Last week I had the honour, of walking the Kokoda Track with my son, which apart from being a great physical challenge, was an incredibly emotional and educational experience - in some ways life changing for us both and one thing off the bucket list.
While the atrocities of war are something we never want to experience, one of the things I have found frustrating, despite having enormous respect and having first hand stories told to me by my now late father and others, is knowing I can never really fully comprehend what our war heroes went through - as you could only truly understand by being present.
Treading the same ground and having stories explained in detail on site certainly assisted in providing a better understanding.
To stand in the spot where the incredibly brave Private Bruce Kingsbury won his Victoria Cross at Isurava, and hear how he did it, was moving, as were the many other accounts of bravery that were recorded along the way.
One of those relates to Corporal John Arthur Metson who was shot in the ankle and unable to walk. When found, a stretcher party was organized to carry him to safety but Metson knew how hard the track was and insisted on crawling, to spare his comrades the burden of carrying him through the steep jungle terrain.
He asked only for his hands and knees to be bandaged for protection to allow him to crawl. They wandered through the jungle for three weeks. Metson spent this entire period crawling in agony, staying true to his word and inspiring the other men in the party.
Eventually, the call had to be made that the seriously wounded cases would have to be left in the care of the villagers of Sangai, so the able-bodied could carry on unimpeded and find help.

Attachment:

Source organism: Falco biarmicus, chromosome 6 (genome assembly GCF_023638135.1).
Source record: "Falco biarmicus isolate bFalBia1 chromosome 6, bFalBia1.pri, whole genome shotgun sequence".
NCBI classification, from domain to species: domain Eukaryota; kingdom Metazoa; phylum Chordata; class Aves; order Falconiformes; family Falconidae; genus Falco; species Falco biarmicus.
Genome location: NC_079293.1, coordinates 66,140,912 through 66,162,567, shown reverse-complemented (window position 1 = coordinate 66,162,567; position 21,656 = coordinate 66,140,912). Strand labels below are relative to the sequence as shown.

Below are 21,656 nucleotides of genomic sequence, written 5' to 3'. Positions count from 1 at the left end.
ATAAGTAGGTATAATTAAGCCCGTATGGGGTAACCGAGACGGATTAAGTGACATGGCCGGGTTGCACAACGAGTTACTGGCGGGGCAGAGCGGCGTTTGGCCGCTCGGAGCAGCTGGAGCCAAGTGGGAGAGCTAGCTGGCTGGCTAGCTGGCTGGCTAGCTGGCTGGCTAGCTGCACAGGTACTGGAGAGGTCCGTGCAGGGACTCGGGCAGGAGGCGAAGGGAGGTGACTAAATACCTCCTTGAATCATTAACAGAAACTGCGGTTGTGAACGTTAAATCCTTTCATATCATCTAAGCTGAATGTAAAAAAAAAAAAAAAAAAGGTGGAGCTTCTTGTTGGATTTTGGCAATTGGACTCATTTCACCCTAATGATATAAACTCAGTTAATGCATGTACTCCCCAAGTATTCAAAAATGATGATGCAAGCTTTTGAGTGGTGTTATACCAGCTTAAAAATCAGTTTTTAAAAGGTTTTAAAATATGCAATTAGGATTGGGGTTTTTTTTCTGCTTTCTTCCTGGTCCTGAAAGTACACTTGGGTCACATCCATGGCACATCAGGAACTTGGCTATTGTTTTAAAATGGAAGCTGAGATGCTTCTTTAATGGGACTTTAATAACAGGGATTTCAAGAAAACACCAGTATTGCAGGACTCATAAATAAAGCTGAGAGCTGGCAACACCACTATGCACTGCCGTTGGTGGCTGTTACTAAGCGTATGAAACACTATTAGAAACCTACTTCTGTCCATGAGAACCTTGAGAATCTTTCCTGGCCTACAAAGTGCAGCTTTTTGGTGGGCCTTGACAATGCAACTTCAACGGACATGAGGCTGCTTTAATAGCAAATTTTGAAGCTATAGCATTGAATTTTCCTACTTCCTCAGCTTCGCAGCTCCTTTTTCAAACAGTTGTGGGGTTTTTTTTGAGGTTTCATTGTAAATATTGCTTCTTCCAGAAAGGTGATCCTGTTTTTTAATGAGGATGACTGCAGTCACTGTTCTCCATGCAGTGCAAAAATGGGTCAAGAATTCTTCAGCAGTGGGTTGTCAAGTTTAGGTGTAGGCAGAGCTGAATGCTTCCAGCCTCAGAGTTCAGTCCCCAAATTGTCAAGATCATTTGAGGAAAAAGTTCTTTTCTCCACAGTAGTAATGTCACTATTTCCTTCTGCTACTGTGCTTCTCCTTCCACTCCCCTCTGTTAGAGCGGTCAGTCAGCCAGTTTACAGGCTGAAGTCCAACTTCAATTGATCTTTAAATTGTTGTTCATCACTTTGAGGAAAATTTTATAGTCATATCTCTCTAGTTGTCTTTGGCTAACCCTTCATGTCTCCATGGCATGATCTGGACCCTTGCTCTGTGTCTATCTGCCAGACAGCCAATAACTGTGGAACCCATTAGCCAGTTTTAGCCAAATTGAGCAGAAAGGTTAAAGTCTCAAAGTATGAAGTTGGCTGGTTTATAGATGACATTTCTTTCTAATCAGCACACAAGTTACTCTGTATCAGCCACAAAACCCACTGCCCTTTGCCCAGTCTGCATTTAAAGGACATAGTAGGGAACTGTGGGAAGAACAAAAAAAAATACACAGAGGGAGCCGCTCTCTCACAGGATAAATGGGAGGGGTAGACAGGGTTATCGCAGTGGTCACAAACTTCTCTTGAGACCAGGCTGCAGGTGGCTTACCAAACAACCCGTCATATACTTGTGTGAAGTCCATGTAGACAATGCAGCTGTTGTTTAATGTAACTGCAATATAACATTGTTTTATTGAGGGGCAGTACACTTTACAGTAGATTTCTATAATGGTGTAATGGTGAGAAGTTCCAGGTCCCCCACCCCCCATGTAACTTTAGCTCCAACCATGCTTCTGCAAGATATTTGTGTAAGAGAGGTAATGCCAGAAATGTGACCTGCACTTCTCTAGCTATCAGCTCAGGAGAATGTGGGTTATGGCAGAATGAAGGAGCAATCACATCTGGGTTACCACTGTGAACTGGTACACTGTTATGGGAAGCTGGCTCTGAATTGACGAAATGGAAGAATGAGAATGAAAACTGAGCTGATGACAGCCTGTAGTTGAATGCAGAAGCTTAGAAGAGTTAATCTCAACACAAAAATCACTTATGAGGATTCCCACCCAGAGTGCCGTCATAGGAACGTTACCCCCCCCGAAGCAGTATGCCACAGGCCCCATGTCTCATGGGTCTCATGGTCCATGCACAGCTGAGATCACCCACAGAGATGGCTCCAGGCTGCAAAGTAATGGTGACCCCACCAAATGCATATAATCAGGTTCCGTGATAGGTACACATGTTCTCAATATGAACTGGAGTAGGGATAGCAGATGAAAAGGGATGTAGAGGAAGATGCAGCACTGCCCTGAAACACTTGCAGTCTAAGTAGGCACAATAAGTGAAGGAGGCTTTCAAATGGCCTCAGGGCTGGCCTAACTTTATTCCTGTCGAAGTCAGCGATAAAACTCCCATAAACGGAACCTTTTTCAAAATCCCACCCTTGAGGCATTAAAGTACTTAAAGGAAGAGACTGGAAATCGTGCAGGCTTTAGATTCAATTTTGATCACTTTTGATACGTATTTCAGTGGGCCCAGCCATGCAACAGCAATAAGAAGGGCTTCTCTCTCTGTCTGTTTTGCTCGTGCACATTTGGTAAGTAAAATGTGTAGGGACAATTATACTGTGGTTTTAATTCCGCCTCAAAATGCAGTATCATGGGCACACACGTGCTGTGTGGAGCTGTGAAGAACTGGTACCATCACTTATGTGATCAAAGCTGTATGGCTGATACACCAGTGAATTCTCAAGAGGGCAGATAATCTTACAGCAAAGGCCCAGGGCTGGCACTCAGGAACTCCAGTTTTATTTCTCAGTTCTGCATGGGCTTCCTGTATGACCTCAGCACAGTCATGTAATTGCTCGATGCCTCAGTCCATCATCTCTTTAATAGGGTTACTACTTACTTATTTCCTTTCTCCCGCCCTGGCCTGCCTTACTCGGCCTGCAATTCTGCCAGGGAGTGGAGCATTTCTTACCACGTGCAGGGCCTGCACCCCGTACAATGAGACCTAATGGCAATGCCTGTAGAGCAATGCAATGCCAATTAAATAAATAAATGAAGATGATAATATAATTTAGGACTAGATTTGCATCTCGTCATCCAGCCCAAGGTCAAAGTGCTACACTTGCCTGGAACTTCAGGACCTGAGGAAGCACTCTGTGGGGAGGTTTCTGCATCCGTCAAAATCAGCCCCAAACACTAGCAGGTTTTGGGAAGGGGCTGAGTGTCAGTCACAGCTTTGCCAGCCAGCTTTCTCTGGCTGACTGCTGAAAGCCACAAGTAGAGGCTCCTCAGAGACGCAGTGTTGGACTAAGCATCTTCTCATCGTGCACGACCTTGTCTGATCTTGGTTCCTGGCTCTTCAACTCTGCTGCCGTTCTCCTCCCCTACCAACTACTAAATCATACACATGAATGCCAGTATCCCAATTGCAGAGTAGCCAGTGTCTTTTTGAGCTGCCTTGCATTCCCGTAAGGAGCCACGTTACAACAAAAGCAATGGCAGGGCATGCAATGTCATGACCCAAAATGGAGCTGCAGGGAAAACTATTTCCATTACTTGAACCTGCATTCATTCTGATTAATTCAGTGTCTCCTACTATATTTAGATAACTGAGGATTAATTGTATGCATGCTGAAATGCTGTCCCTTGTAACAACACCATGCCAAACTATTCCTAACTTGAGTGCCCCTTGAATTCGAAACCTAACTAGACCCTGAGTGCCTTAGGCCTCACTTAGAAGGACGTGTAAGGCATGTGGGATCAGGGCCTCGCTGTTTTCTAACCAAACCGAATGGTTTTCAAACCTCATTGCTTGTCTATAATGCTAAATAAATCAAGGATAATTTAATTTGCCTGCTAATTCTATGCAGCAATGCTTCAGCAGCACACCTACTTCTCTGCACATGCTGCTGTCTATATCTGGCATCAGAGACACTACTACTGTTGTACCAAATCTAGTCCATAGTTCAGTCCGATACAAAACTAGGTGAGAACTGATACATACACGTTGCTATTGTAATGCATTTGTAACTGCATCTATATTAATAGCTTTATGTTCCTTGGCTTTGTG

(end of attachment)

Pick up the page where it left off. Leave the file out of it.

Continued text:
It was six weeks before a party of Australians could reach Sangai again. When they arrived they found the bodies of Metson and others, who had been discovered and executed. How could anyone begin to understand what he endured.
The Dawn Service at the Isurava Memorial was a moment I will never forget as the youngsters on the trip recited the names of the young Gippslanders who lost their lives. It was a very emotional morning.
Our porter who assisted with carrying our supplies was the grandson of one of the Fuzzy Wuzzy Angels. After overcoming his shyness, he shared stories passed on by his grandfather of wartime on the track. Their contribution is legendary.
On passing through his Village, he introduced us to his family and this was the other element of walking the Kokoda Track, to see how these villagers, with constant smiles on their faces and laughter, are doing this with so little.
Of an evening we had “sing songs” from local villagers which included children as young as six, proudly belting out their national anthem and other songs with pride, despite having bloated bellies from malnutrition.
Returning to the capital city of Port Moresby, where there is over 80% unemployment, massive crime rates, corruption and armed guards standing at supermarkets, it makes you realise just how lucky we are in this country, state and region.
Kokoda was a great experience. I am aware many East Gippslanders have done it and I would encourage all who are able to, to consider it if you can and if circumstances allow for you to share it with a family member, it will add to what is an incredible experience.
July 14, 2015